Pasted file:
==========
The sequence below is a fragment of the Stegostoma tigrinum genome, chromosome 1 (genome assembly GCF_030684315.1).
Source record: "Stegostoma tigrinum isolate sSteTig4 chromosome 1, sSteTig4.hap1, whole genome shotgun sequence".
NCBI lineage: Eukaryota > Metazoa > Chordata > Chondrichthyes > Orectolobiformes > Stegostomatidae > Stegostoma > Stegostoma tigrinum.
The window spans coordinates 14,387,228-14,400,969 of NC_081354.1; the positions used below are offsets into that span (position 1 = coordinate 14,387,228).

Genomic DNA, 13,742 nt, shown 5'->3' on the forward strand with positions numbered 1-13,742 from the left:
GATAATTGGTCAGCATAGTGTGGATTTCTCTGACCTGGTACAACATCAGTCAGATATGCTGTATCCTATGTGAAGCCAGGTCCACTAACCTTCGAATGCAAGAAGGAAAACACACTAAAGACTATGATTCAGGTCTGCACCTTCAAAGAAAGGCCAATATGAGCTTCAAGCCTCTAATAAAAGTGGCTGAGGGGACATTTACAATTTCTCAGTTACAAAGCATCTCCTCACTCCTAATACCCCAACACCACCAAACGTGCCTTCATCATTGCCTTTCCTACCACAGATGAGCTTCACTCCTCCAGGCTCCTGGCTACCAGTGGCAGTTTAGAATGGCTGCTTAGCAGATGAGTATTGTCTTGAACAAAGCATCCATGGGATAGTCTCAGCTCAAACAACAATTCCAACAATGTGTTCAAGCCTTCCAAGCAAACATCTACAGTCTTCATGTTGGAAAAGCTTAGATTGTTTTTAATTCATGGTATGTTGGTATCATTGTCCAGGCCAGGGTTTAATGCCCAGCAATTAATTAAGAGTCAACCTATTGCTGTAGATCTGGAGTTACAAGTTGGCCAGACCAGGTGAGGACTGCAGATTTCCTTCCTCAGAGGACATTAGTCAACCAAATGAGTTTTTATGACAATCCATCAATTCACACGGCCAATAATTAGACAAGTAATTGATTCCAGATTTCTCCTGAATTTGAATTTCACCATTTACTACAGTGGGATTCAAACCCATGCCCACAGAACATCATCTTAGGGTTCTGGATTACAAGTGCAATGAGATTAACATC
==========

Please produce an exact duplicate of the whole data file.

The sequence below is a fragment of the Stegostoma tigrinum genome, chromosome 1 (genome assembly GCF_030684315.1).
Source record: "Stegostoma tigrinum isolate sSteTig4 chromosome 1, sSteTig4.hap1, whole genome shotgun sequence".
NCBI lineage: Eukaryota > Metazoa > Chordata > Chondrichthyes > Orectolobiformes > Stegostomatidae > Stegostoma > Stegostoma tigrinum.
The window spans coordinates 14,387,228-14,400,969 of NC_081354.1; the positions used below are offsets into that span (position 1 = coordinate 14,387,228).

Genomic DNA, 13,742 nt, shown 5'->3' on the forward strand with positions numbered 1-13,742 from the left:
GATAATTGGTCAGCATAGTGTGGATTTCTCTGACCTGGTACAACATCAGTCAGATATGCTGTATCCTATGTGAAGCCAGGTCCACTAACCTTCGAATGCAAGAAGGAAAACACACTAAAGACTATGATTCAGGTCTGCACCTTCAAAGAAAGGCCAATATGAGCTTCAAGCCTCTAATAAAAGTGGCTGAGGGGACATTTACAATTTCTCAGTTACAAAGCATCTCCTCACTCCTAATACCCCAACACCACCAAACGTGCCTTCATCATTGCCTTTCCTACCACAGATGAGCTTCACTCCTCCAGGCTCCTGGCTACCAGTGGCAGTTTAGAATGGCTGCTTAGCAGATGAGTATTGTCTTGAACAAAGCATCCATGGGATAGTCTCAGCTCAAACAACAATTCCAACAATGTGTTCAAGCCTTCCAAGCAAACATCTACAGTCTTCATGTTGGAAAAGCTTAGATTGTTTTTAATTCATGGTATGTTGGTATCATTGTCCAGGCCAGGGTTTAATGCCCAGCAATTAATTAAGAGTCAACCTATTGCTGTAGATCTGGAGTTACAAGTTGGCCAGACCAGGTGAGGACTGCAGATTTCCTTCCTCAGAGGACATTAGTCAACCAAATGAGTTTTTATGACAATCCATCAATTCACACGGCCAATAATTAGACAAGTAATTGATTCCAGATTTCTCCTGAATTTGAATTTCACCATTTACTACAGTGGGATTCAAACCCATGCCCACAGAACATCATCTTAGGGTTCTGGATTACAAGTGCAATGAGATTAACATC